This midway point to Homer offers salmon fishing almost from the highway. Pull into the visitor’s center and you can walk to the river where they have boardwalks to preserve the banks of the Kenai River. What’s catchable depends on the time of the year, but you’ll never find more accessible fishing.
Wherever you are in Alaska, don’t hesitate to stop at a tackle shop or ask other fishermen for advice. Alaskans are the friendliest people on earth and even fishermen will tell you the truth, at least most of the time. Ask what fish are biting on what at a tackle shop and buy it. You don’t need to bring much gear and the few lures you buy will save money in the long run.
I took this step in Ninilchik and the cashier told me where to fish and cautioned me that I couldn’t use treble hooks. I bought a pack of single hooks and he changed them out on my lures at no cost. Who does that?
This is a very small fishing village but offers great on-your-own fishing. Many charters operate out of this spot and I saw them bring in a big catch of mixed fish. The Ninilchik/Deep Creek launch is 30 miles from Homer which means they access different waters than the many captains down the coast.
The gals in our group shopped at a small gift shop in Ninilchik and while they were shopping the shop, the husband took me into the back room, showed me what to fish with, and suggested three nearby spots. As mentioned, the friendliness of Alaskans is incredible.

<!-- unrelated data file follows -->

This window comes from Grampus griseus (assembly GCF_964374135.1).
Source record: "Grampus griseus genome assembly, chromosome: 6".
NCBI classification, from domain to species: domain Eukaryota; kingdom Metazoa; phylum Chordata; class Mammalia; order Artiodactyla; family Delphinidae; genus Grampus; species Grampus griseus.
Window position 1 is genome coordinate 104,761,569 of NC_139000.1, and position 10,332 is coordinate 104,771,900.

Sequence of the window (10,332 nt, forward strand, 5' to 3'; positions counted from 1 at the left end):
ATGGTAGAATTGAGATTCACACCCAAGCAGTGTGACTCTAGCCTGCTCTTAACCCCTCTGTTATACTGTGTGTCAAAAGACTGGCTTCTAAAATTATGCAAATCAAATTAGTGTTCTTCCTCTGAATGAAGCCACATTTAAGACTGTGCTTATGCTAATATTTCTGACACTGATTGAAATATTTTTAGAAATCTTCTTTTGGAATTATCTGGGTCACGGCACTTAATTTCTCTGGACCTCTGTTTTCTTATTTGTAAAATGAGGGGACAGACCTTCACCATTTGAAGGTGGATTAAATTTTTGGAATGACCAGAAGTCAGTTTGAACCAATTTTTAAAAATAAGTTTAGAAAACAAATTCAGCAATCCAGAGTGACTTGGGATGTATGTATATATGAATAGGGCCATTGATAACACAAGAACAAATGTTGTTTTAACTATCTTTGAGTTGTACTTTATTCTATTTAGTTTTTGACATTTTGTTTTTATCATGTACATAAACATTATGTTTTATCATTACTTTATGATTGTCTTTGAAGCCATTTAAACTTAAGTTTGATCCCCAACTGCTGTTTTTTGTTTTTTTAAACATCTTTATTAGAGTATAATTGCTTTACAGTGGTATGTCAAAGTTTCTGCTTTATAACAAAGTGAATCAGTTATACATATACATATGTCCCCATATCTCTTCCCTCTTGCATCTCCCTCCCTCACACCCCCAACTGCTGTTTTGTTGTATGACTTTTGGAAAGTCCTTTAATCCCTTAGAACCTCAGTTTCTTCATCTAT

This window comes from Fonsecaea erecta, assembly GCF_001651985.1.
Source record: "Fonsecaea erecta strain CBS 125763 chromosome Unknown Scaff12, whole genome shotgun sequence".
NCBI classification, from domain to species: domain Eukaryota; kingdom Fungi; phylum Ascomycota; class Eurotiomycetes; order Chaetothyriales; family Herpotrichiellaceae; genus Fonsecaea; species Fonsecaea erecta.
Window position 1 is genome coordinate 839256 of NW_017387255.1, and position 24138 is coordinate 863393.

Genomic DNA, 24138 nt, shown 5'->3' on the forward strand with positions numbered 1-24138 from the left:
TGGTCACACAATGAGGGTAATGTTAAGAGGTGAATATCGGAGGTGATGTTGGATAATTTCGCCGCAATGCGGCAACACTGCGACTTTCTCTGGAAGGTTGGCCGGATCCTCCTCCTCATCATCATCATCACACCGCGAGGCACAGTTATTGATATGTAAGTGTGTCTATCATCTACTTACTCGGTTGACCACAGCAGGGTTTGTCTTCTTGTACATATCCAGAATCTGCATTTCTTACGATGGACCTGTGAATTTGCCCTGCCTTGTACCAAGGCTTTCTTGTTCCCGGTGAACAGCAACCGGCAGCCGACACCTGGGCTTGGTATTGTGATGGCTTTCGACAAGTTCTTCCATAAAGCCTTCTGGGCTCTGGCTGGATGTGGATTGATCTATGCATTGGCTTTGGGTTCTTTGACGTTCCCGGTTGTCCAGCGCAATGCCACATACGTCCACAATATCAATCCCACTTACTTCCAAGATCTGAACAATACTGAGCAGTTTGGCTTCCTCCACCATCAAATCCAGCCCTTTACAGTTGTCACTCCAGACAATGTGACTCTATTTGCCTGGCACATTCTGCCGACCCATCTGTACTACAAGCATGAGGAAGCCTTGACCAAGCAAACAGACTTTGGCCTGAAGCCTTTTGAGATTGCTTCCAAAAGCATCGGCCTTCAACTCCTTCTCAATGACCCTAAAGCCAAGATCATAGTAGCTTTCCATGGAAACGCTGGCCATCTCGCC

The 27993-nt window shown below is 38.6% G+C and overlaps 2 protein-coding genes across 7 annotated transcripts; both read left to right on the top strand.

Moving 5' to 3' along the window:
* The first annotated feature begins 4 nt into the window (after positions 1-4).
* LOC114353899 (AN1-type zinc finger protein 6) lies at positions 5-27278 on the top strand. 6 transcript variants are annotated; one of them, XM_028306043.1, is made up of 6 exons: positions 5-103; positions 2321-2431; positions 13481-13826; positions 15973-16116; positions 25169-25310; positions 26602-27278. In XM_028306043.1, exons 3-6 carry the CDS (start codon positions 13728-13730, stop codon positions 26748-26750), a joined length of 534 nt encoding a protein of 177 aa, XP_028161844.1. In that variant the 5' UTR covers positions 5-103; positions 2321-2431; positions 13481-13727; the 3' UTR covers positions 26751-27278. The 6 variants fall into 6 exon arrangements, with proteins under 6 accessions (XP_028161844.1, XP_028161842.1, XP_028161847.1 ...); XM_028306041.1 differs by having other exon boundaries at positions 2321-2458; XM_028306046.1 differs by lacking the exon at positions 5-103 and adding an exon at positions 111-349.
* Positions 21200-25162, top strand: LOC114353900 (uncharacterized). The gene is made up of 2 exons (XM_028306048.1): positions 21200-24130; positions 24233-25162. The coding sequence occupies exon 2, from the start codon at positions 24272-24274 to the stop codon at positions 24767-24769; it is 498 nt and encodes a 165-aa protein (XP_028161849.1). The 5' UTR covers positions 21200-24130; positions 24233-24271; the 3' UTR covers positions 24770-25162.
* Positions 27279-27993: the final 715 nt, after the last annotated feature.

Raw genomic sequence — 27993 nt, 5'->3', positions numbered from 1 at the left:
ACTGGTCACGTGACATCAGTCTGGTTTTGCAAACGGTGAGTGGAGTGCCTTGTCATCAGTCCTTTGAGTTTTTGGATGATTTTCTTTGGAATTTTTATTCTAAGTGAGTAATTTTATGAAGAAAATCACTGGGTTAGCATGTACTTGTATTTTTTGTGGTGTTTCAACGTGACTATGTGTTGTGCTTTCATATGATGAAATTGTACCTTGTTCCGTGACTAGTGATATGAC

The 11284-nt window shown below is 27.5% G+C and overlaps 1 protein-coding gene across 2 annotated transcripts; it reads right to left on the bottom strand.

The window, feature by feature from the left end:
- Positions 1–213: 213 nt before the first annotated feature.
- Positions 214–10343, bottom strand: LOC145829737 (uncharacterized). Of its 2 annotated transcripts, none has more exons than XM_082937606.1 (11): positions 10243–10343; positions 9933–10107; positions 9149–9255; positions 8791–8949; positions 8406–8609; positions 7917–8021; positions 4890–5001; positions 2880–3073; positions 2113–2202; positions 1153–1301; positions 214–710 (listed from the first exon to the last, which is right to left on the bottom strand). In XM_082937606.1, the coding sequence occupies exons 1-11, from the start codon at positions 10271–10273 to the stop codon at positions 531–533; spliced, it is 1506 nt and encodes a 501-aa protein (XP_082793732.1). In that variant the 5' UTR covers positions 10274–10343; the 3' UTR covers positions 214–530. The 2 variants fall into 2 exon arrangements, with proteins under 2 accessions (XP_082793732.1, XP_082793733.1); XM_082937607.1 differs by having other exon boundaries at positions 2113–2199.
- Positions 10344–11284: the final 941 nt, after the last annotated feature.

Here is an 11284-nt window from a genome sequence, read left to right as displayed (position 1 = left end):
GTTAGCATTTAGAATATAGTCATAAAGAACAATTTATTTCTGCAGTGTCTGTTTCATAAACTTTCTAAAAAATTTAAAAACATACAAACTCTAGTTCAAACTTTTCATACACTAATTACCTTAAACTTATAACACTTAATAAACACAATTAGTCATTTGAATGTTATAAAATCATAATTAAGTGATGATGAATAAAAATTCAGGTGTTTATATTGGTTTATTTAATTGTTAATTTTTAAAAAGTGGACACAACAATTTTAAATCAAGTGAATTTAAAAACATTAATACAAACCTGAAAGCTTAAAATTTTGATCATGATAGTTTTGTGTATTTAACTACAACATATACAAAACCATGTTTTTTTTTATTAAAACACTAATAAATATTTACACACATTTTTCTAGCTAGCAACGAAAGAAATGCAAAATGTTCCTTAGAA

This should be your final stop and you can spend one or two nights. It’s best to book your return flight as late as possible from Anchorage to allow travel time and avoid another motel stay.
Homer is primarily a charter opportunity with a wide variety of options, though the Anchor River is nearby and the Nick Dudiak Fishing Lagoon on the Homer Spit offers some salmon fishing opportunity as well. The monster halibut caught years ago have been overfished and 20-30 pounders are the norm. Still, it’s worth buying a ticket in the Homer Halibut Derby because you could win great cash and prizes with a big fish. You never know.
Also, talk with your captain about lingcod and rockfish. These are easier to catch, offer excellent table fare, and aren’t a roll of the dice like a big halibut. Once again, the size of your group helps keep costs down. In non-peak season, charter rates may be negotiable or reduced.
Although you might think that each of you should have a cooler, it’s much more economical to have your fish packed in insulated cardboard boxes for the flight home. All packing houses sell them, and you only pay baggage fees for the way home. Finally, Alaskan salmon and halibut averages about $15 per pound. If you bring home 50 pounds of fillets, that’s a value of $750, more than half the price of the trip. After you’ve done this once, you’ll learn how to make it even more economical, maybe even break even on the price and the value of the fish.
How’s that Grandad? I’m sharing your conservative values.
Joe Byers has been communicating a love of the outdoors through text and photography for 40 years. He has fished the four corners of Alaska and hunted much of the world. A retired educator, sharing the excitement, adventure, and passion for the outdoors is homework he loves.